Farmer’s markets can be a fun way to spend an hour or two of your weekend as long as you go in with a budget and stick to it (because farmer’s markets can quickly get pricey). I enjoy going a few times a year so I can find fresh fruit and vegetables, grab a jar of pickled dilly beans, and snag a fresh baked bread or pastry. Being outdoors and getting a spot of exercise via walking is a pleasant benefit as well. The fact that Denver and the surrounding area has a ton of different farmer’s markets on almost every day of the week (check out that link for a great list) means you can try a new one every time you get a hankering. You get to explore a new part of the city while also supporting local vendors and artisans. And if you’re so inclined, you could even use the outing as an excuse to try out a new local restaurant if you choose to get breakfast or lunch along with your visit.
I know the goods you find at farmer’s markets can be priced higher than I’d like. A loaf of bread costs $8. A jar of pickles, $10. You can get both of these items for cheaper at a grocery store, it’s true. But it’s nice to give your money to smaller businesses every once in a while. Support someone’s American dream! Besides, the people running those booths can usually tell you more about their product than a King Soopers employee (no offense to them, I know they work hard too) so if you have questions about ingredients or level of spiciness or flavor, a farmer’s market is a decent place to go. You could even try something new with a certain level of confidence. I have an acquaintance who helps her brother with his farm booth at the S Pearl St Farmer’s Market selling produce they grow on their farm, Brown Dog, and they work hard and long. By purchasing some lettuce or cherries at a farmer’s market, you’re helping a family put food on their own table and you’re helping reduce negative environmental impacts by reducing the amount of gas it took to move the produce.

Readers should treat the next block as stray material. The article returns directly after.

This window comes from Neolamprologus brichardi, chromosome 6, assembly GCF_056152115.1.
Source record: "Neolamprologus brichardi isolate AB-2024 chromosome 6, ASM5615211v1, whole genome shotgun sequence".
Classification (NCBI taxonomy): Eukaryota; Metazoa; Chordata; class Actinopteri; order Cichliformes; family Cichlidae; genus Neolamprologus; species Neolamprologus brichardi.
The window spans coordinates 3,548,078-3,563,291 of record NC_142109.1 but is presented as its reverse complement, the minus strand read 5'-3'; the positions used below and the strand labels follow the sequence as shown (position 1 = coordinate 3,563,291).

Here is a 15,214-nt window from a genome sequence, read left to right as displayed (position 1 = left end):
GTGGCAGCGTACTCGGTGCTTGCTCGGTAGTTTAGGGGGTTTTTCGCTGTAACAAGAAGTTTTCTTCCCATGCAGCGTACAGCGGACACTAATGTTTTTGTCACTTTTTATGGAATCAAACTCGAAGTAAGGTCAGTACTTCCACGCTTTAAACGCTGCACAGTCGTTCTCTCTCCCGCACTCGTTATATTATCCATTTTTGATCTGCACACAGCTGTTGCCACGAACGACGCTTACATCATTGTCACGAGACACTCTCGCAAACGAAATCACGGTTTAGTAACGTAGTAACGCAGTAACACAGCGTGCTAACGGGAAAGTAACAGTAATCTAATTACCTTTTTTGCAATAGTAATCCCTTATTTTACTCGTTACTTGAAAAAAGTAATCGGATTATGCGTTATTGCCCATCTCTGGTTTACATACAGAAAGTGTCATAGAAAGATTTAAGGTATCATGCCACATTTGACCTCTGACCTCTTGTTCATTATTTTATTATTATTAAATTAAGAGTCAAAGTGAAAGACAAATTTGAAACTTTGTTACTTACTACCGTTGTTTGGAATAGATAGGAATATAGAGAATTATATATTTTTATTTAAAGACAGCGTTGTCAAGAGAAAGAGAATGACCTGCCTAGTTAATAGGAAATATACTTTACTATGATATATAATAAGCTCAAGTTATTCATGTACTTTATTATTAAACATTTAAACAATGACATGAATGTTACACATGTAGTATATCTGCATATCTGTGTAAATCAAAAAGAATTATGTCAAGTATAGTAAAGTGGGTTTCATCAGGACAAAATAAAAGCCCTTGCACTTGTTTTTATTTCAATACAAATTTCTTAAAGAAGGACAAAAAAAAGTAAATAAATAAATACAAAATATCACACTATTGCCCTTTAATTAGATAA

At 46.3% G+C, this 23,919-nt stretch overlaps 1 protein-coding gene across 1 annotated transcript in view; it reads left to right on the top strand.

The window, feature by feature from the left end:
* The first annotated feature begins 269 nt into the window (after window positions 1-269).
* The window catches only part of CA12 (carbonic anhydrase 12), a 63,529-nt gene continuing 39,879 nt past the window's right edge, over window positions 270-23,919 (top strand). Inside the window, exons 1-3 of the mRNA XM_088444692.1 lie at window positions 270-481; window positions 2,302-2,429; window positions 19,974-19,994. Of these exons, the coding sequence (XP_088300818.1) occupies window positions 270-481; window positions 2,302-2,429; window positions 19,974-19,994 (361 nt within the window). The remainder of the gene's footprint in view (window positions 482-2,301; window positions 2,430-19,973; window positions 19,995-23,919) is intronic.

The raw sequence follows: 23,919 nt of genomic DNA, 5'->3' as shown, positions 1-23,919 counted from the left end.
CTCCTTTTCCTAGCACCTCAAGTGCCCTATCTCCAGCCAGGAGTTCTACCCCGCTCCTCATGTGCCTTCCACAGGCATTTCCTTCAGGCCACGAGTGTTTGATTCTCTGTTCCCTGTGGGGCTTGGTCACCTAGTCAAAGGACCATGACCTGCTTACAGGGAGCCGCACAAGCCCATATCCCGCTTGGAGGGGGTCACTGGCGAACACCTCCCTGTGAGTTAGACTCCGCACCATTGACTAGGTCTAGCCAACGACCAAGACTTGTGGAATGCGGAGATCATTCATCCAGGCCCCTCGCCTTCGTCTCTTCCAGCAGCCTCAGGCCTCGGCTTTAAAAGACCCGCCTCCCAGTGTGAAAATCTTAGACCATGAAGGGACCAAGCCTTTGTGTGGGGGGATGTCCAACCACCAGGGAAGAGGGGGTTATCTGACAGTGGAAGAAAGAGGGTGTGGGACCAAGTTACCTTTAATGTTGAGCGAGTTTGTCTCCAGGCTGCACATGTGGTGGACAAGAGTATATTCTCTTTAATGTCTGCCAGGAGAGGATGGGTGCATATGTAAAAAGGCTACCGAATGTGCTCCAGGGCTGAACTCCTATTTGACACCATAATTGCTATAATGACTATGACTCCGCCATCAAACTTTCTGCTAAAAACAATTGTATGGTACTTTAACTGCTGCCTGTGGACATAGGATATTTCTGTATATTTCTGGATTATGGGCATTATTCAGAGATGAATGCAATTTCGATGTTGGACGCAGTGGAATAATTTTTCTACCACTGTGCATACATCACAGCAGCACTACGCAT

I’ve attended four different farmer’s markets in the area since living here: City Park Farmer’s Market, Cherry Creek Fresh Market, South Pearl Street Farmer’s Market, and Parker Farmers Market. I’ve liked them all and they all have their pros. City Park was small when I went 7 or 8 years ago but I really liked the flower booth that was there. I’ll have to go again sometime to see what’s it like these days. Cherry Creek was right off the bike trail so I got to bike there. S Pearl Street is where I can support Brown Dog farms and get a pastry from Tokyo Premium Bakery while I’m over there. And Parker had a great dilly bean (and other pickled vegetable) booth. I hope to visit the People and Produce at Belleview Station market sometime soon since it’s less than 10 minutes away from me. Different vendors go to different markets so you while you may see some of the same faces and names, every market is still unique. So next time you get a desire to purchase soap, pickles, hot sauce, cheese, bread, pasta, or produce, consider swinging by the next farmer’s market!
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